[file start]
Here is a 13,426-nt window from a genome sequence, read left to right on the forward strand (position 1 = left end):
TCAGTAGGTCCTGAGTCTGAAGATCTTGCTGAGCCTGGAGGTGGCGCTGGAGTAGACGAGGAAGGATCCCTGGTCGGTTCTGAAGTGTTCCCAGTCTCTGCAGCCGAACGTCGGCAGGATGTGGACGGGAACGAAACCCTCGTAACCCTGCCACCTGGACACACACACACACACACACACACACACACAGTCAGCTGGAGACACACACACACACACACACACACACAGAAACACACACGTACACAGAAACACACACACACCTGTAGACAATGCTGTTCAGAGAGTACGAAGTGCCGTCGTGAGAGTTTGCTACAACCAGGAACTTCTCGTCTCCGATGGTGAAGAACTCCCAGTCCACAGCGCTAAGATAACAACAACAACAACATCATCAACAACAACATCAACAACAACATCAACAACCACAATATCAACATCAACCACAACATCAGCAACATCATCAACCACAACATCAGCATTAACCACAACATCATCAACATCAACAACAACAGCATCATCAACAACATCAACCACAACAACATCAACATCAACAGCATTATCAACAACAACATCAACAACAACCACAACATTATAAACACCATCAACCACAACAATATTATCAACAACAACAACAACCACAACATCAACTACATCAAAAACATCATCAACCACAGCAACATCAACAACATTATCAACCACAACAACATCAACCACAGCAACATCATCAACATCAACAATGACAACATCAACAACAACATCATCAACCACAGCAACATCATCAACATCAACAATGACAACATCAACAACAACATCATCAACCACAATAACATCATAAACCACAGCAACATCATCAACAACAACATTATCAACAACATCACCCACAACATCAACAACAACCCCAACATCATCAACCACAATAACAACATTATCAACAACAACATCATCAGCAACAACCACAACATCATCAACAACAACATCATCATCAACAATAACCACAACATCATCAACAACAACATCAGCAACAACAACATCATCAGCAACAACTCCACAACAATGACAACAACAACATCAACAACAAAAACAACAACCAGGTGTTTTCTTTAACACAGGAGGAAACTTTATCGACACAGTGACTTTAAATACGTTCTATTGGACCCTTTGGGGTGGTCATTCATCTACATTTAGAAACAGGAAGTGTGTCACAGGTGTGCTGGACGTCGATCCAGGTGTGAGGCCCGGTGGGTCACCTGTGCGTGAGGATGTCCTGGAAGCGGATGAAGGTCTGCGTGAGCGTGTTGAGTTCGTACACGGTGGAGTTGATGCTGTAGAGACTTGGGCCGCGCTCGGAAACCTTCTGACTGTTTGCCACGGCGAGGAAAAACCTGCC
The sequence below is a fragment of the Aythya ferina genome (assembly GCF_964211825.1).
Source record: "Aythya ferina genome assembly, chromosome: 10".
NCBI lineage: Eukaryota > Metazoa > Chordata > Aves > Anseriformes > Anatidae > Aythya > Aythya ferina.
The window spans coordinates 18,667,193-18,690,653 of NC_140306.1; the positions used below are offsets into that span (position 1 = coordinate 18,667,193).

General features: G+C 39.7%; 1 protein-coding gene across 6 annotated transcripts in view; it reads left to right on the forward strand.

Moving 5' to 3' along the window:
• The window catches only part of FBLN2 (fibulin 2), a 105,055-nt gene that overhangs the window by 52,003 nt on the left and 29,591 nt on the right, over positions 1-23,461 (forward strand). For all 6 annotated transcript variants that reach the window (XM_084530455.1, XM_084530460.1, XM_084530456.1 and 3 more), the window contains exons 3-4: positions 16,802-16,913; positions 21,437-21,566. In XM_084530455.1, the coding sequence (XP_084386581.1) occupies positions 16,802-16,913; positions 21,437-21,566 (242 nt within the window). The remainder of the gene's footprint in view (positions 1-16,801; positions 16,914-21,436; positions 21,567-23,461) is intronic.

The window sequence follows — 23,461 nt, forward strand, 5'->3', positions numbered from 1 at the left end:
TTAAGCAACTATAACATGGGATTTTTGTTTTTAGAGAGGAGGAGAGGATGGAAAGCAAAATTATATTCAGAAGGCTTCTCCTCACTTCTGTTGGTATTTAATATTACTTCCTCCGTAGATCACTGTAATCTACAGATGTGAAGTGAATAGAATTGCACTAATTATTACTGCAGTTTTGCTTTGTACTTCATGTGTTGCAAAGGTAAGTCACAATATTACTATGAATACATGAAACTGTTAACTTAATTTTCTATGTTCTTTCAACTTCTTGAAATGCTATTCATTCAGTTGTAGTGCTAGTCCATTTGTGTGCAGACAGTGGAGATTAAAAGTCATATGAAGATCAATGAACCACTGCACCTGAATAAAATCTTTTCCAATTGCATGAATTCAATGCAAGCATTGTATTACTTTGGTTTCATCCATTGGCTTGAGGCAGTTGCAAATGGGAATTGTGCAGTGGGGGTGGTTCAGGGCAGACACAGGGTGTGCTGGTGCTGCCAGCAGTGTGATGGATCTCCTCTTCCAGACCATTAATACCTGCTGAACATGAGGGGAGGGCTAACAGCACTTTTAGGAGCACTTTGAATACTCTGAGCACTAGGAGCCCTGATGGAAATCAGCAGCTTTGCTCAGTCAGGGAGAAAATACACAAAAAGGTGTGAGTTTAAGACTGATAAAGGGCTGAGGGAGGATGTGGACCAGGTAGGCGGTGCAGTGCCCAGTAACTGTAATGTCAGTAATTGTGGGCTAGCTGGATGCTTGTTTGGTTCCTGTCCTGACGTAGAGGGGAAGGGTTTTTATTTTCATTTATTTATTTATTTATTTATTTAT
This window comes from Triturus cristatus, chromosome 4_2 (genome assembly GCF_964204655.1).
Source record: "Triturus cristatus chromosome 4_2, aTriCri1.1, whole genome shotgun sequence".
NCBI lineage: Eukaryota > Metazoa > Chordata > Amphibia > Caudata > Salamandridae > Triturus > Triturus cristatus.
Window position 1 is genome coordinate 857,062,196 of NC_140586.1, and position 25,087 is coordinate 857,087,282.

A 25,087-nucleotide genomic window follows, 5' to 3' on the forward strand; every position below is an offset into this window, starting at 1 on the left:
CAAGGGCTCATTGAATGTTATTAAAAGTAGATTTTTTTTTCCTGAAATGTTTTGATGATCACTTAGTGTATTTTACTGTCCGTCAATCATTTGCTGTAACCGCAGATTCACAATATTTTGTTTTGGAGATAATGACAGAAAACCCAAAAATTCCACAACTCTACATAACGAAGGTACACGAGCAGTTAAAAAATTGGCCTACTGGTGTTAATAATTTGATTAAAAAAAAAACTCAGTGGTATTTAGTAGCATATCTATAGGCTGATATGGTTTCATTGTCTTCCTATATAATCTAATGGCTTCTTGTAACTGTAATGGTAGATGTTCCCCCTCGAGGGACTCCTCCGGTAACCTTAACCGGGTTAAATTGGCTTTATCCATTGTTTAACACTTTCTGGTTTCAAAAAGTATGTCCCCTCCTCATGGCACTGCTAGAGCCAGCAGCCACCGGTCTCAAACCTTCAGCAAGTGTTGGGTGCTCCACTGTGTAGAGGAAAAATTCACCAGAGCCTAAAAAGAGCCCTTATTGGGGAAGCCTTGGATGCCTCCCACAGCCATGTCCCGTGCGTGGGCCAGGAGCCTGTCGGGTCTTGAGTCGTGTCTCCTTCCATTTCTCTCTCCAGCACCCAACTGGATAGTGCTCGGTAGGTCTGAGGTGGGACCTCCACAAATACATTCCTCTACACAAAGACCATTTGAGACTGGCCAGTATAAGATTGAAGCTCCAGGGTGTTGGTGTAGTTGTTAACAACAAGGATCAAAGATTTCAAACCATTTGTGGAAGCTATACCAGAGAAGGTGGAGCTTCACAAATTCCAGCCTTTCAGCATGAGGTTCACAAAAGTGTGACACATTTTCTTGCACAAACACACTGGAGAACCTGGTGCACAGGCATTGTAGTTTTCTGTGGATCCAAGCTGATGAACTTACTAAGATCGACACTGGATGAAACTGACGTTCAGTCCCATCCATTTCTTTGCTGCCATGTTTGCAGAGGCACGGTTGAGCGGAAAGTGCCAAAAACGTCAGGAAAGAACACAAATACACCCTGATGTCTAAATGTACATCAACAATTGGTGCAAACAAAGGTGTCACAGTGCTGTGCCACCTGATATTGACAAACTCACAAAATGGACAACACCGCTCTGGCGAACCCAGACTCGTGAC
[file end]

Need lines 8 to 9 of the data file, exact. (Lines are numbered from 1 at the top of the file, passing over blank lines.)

Moving 5' to 3' along the window:
• The window catches only part of FBLN2 (fibulin 2), a 105,055-nt gene that overhangs the window by 52,003 nt on the left and 29,591 nt on the right, over positions 1-23,461 (forward strand). For all 6 annotated transcript variants that reach the window (XM_084530455.1, XM_084530460.1, XM_084530456.1 and 3 more), the window contains exons 3-4: positions 16,802-16,913; positions 21,437-21,566. In XM_084530455.1, the coding sequence (XP_084386581.1) occupies positions 16,802-16,913; positions 21,437-21,566 (242 nt within the window). The remainder of the gene's footprint in view (positions 1-16,801; positions 16,914-21,436; positions 21,567-23,461) is intronic.